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By Anthony Quinones—

Many historically marginalized groups have the ability to address the atrocities done to them. For example, Jewish people are still talking about the Holocaust. The Nazis killed millions of Jews from 1941-1945. Nobody should ever forget that. All races, ethnicities, and cultures should remember their past to avoid a repeat of the horrible events. All groups have this ability–except Black people.

The deaths of Ahmaud ArberyBreonna Taylor, George Floyd, and other unarmed Black men and women by the hands of police or White vigilantes have put racism front and center. In addition, inequalities in healthcare, home ownership, unemployment, and voting have oppressed Blacks economically, socially, mentally, and spiritually. But since Blacks are the only group that’s not allowed to control its narrative, the question is, “Who does?”

Explaining racism, or race-splaining, is now a billion-dollar industry run mainly by Whites. Once again corporate America and other opportunists have taken a sin they created and leveraged it into a cash cow on the backs of Black people. How is this done over and over again?:

  1. Co-opt a Black movement without a commitment. In America, most issues that affect Black people aren’t taken seriously unless a White person gets affected or involved. Once Whites “support” a Black movement, it becomes “legitimate,” but often at a price. For example, the Black Lives Matter movement has raised millions of dollars for Democratic causes, yet the Democrats haven’t fully embraced the movement–even after their convention.
  2. Hijack the narrative. Whites create the rules of engagement and the rules for protest. So, when we protest, we’re always told that our what, our why, our how, our time and/or our place is wrong. As a result, Whites usually hijack the narrative to “set the record straight.” Once they control your narrative, they kill your movement.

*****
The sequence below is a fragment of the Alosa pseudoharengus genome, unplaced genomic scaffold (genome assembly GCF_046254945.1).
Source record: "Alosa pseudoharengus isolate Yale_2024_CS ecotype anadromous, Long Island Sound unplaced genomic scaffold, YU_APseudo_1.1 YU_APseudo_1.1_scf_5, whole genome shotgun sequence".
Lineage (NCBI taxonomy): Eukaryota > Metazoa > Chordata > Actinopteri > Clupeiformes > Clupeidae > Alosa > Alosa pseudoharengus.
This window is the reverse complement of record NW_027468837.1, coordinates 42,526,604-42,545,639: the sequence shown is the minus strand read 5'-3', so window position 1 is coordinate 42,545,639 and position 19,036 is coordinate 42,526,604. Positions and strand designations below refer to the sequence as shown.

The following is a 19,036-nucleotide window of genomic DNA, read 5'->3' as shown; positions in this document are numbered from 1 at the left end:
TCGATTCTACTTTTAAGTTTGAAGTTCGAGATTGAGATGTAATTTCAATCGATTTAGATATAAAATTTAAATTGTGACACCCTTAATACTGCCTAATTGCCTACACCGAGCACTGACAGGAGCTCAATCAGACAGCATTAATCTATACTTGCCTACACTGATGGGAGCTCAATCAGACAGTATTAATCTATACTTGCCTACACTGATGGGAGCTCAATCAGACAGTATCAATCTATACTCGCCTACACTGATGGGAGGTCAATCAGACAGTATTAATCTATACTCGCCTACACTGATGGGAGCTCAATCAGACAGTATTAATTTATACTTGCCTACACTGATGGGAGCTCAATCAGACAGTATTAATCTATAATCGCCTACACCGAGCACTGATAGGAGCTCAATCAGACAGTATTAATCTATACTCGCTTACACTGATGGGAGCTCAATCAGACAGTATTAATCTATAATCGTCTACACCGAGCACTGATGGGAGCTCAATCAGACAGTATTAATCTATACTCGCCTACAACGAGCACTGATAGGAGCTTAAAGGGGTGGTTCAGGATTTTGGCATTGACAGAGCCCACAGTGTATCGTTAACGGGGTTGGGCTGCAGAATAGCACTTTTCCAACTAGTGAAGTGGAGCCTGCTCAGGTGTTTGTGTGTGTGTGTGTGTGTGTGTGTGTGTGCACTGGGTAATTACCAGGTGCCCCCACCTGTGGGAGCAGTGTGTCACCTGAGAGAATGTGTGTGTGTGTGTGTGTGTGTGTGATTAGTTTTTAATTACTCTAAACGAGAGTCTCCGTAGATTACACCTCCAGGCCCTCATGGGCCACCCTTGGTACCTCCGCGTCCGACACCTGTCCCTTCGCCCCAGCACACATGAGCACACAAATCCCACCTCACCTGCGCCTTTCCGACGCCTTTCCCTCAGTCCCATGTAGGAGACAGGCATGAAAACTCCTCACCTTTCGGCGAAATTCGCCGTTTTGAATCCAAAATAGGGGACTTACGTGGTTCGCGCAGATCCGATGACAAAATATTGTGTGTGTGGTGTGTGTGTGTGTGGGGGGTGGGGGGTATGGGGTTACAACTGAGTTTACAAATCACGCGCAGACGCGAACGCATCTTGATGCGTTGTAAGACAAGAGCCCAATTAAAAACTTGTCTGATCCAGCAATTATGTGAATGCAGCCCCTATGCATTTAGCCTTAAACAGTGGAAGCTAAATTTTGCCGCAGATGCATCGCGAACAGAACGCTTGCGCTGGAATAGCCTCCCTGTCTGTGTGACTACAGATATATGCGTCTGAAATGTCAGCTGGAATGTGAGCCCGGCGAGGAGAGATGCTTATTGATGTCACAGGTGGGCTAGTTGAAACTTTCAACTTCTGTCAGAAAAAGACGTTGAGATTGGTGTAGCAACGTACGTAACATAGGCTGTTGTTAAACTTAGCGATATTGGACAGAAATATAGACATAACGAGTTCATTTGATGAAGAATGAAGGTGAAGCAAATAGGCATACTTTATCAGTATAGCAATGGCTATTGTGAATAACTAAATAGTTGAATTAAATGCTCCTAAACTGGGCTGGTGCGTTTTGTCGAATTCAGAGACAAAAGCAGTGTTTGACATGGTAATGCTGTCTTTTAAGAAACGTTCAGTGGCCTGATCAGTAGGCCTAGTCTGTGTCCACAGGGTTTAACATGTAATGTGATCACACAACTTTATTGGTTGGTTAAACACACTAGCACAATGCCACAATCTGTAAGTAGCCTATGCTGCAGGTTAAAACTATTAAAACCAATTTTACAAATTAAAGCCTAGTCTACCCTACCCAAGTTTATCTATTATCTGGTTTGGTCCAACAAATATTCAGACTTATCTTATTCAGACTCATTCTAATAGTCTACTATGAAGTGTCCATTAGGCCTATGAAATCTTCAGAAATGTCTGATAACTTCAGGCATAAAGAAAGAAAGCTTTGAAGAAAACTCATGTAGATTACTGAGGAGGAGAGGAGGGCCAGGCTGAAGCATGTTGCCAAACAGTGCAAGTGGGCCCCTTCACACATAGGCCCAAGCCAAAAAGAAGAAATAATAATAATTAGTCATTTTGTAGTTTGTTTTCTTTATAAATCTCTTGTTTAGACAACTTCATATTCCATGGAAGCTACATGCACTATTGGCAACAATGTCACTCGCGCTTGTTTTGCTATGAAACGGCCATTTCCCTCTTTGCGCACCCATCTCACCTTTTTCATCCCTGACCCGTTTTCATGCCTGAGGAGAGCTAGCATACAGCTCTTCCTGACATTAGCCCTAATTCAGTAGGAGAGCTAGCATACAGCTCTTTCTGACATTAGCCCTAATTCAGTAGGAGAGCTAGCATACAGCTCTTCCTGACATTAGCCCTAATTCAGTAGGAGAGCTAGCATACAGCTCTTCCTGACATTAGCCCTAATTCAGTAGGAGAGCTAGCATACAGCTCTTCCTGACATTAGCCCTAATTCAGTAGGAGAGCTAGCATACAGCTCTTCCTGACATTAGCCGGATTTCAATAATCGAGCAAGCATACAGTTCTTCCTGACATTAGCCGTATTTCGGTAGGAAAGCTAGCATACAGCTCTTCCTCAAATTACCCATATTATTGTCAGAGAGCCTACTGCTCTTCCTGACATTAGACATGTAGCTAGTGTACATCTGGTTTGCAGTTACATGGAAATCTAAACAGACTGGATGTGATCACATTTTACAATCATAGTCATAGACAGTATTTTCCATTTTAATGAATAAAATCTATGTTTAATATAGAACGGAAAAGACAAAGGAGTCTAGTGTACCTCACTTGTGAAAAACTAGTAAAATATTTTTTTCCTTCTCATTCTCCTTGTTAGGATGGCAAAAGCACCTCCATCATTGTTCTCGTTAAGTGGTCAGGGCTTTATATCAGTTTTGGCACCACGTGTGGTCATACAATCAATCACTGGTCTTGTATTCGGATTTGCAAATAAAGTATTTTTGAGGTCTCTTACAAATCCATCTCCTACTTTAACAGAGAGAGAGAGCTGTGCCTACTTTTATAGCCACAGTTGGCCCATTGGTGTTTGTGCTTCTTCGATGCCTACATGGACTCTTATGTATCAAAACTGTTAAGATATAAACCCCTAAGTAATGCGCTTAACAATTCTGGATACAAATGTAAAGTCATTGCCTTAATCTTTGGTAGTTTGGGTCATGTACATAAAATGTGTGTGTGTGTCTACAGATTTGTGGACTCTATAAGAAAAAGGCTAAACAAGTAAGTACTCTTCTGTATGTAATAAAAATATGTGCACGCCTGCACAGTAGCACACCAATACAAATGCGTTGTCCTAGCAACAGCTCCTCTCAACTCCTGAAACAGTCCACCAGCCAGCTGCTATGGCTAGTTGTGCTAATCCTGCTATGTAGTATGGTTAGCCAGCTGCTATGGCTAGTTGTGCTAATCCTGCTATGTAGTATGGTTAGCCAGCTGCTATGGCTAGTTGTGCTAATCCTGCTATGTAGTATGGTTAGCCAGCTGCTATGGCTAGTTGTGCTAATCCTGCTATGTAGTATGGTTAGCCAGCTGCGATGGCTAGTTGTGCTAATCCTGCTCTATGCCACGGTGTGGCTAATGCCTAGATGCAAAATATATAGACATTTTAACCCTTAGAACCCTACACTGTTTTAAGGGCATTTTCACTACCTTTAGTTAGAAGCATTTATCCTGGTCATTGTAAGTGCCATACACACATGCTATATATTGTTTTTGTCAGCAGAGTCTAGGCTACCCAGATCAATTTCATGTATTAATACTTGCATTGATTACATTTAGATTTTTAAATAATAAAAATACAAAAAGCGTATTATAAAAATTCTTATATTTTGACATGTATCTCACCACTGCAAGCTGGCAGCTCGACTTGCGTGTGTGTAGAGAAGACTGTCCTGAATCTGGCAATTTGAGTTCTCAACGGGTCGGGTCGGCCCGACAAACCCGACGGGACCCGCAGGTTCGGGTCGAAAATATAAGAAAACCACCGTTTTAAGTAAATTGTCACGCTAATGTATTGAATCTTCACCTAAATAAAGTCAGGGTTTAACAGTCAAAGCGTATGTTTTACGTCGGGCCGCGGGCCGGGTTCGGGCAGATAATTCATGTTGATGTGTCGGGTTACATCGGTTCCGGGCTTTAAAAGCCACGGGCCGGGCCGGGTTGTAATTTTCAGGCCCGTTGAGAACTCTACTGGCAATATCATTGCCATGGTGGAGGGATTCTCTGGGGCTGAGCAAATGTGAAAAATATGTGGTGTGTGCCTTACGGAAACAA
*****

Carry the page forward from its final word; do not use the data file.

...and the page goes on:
3. Pivot to a different narrative. After the narrative is hijacked, the goal is to pivot that narrative to something that appeases their own. For example, when Colin Kaepernick knelt during the national anthem to protest police brutality, the narrative quickly shifted from police brutality to disrespecting the American flag. Consequently, many “forgot” why Blacks were protesting in the first place. Whites also use language to slide the conversation from racism to more generic terms, like culture or fragility, to dilute the effects of their sin.
  4. Use Black America to craft the new narrative. Corporate America patronizes Black America by asking what it can do to help. This information helps to craft the new narrative. They’ll reference Black culture, token Black friends, and quote Martin Luther King to pander to Black people while speaking to White people. Remember, the narrative is for White people, not Black people. And if the audience is mainly White, Black America isn’t necessary. Either way, it’s all about making White people feel comfortable, not guilty, or accountable.
  5. Cash in. White “race experts” use their new narrative to cash in on the backs of Black America. Blacks provide the answers, Whites get paid. Sound familiar? These people travel around hustling their books, programs and speaking engagements for economic gain and “expert” status at our expense. This is an effective business model for “experts” but hurts Black people. (See “The Wages of Woke.”) There are so many people who have been doing hard work in this area for years. Yet, these warriors were ignored then and they’re being bypassed now in favor of opportunists.

The “co-opt and kill” method has killed Black movements for decades. Most movements start with good intentions. Then, outside money and forces often infiltrate to sidetrack or destroy those movements. We must collectively invest in our communities so we won’t be totally dependent on outside influences. This will give us the ability to tell our story. That doesn’t mean we won’t welcome anyone who wants to join our fight against racism. The more help, the better. We just ask you to join the fight, not take it over and cash in on our backs.

Source: Black Enterprise


IBW21 (The Institute of the Black World 21st Century) is committed to enhancing the capacity of Black communities in the U.S. and globally to achieve cultural, social, economic and political equality and an enhanced quality of life for all marginalized people.